The current account deficit narrowed to 10.8%t of GDP in 2015. The deficit was financed by continued strong FDI inflows, estimated to have reached US $1.8 billion in 2015. The construction industry attracts the largest share of foreign investors. Foreign Direct Investment inflows have grown exponentially in the last few years, due to sound macroeconomic policies, political stability, regional economic growth.

Although Cambodia encourages foreign investment and offers incentives to investors, the legal system’s still lacks transparency and energy supply and transportation problems remain significant obstacles to international investment. Cambodia has focused on its special economic zones to attract FDI quite successfully.

Improving the overall business environment would enhance competitiveness across sectors, underpinning product and market diversification, while also helping firms to be well prepared to take advantage of the single market and production base goal set by the ASEAN Economic Community. Improving the public investment management framework to scale up publically financed infrastructure would be advisable in the face of declining donor-financed capital.



To support diversification, the government has launched an industrial development policy aimed at upgrading industry from low-cost, labour intensive manufacturing to production with higher value added. This policy encourages the expansion and modernization of small and medium-sized enterprises, stronger regulations and enforcement, and a better environment for doing business.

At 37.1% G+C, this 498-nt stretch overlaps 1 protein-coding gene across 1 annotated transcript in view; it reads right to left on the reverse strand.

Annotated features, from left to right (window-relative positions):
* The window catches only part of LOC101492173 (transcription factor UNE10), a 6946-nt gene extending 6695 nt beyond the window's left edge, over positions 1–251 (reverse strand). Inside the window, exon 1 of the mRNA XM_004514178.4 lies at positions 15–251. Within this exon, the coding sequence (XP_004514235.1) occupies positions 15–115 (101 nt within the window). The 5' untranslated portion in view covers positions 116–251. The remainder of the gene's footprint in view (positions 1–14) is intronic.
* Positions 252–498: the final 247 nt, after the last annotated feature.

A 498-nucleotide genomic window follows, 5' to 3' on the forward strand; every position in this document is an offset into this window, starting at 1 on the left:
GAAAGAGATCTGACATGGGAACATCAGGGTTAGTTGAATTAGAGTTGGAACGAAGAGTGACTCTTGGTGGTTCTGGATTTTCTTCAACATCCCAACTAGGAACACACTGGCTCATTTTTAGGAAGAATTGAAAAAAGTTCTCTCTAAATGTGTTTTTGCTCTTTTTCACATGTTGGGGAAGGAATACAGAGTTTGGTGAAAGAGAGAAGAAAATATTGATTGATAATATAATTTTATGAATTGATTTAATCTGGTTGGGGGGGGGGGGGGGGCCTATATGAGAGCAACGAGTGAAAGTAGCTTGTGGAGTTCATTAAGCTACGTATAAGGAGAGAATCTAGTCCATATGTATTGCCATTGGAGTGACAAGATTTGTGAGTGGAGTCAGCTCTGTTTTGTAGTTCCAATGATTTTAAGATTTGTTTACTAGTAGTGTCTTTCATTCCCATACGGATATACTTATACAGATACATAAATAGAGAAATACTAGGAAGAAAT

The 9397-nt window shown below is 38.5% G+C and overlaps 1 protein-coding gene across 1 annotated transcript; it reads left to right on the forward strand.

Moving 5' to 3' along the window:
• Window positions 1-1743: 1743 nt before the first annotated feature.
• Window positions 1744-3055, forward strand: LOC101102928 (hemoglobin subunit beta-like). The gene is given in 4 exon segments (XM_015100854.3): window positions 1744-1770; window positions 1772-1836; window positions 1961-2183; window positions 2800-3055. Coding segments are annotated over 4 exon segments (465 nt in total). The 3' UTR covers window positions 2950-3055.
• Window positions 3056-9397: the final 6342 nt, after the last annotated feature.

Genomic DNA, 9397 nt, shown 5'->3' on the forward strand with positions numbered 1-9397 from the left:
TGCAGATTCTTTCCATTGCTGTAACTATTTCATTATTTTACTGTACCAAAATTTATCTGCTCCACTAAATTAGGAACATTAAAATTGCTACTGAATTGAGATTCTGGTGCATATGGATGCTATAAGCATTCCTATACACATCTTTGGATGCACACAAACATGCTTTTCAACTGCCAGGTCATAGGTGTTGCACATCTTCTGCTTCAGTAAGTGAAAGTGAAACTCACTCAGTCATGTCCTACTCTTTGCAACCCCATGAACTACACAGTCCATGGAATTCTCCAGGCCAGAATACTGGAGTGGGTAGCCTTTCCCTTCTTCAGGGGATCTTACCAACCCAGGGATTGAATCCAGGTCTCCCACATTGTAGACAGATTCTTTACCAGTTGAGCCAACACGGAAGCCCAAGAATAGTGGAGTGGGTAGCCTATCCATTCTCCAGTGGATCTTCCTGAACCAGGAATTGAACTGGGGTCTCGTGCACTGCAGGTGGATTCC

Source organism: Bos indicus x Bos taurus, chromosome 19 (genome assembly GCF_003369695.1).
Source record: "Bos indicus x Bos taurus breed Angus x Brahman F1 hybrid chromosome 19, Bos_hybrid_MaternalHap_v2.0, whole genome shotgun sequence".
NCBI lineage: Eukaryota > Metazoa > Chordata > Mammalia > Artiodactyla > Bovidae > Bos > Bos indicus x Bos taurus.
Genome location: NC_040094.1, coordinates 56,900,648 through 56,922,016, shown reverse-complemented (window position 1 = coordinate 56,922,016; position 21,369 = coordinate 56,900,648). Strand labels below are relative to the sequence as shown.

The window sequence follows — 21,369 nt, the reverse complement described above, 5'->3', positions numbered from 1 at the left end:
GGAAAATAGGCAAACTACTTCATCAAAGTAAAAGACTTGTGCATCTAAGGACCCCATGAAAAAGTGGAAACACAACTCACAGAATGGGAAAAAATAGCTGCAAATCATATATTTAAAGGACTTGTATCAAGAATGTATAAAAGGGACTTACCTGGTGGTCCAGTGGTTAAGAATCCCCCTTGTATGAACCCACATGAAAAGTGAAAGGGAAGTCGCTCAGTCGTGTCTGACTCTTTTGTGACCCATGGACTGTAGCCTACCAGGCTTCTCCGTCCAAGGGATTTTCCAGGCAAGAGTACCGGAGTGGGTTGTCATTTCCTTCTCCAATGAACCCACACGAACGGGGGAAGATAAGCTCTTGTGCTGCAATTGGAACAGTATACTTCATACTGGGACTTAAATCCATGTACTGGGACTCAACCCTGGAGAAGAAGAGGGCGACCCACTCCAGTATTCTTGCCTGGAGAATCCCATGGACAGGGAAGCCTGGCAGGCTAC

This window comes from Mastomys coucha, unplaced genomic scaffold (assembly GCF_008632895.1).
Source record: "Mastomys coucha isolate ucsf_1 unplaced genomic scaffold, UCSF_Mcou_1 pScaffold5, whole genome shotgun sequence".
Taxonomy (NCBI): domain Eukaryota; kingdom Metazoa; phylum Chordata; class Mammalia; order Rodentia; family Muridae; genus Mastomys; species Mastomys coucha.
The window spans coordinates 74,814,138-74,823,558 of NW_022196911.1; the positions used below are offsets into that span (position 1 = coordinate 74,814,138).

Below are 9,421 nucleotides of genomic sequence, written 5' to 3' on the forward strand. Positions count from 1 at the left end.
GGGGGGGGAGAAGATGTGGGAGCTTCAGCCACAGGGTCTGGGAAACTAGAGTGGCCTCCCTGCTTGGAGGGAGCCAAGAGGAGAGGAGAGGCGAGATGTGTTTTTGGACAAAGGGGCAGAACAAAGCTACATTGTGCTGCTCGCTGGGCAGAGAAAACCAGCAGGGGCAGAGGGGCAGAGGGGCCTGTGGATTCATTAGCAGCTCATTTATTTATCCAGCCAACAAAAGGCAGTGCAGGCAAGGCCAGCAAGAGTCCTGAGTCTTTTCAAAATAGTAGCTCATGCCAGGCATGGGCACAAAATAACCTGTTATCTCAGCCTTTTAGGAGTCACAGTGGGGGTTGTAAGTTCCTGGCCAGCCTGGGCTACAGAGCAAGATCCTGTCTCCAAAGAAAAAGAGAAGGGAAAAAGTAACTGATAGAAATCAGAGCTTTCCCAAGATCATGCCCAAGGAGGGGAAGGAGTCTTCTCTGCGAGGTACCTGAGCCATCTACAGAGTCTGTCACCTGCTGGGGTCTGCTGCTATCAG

Economic developments in Cambodia so far in 2016 have unfolded broadly as expected. Exports from the important garment and footwear industry rose by 9.4% in the first half, almost double the pace in the same period of 2015. An advantage Cambodia does have within its textiles industry is that it is the only country where garment factories are monitored and reported based on national and international standards. This has allowed Cambodia to secure its share of quotas for exports to the U.S. through theUS-Cambodia Trade Agreement on Textiles and Apparel which links market access to labor standards – an issue to consider for MNC businesses running ethical labor models.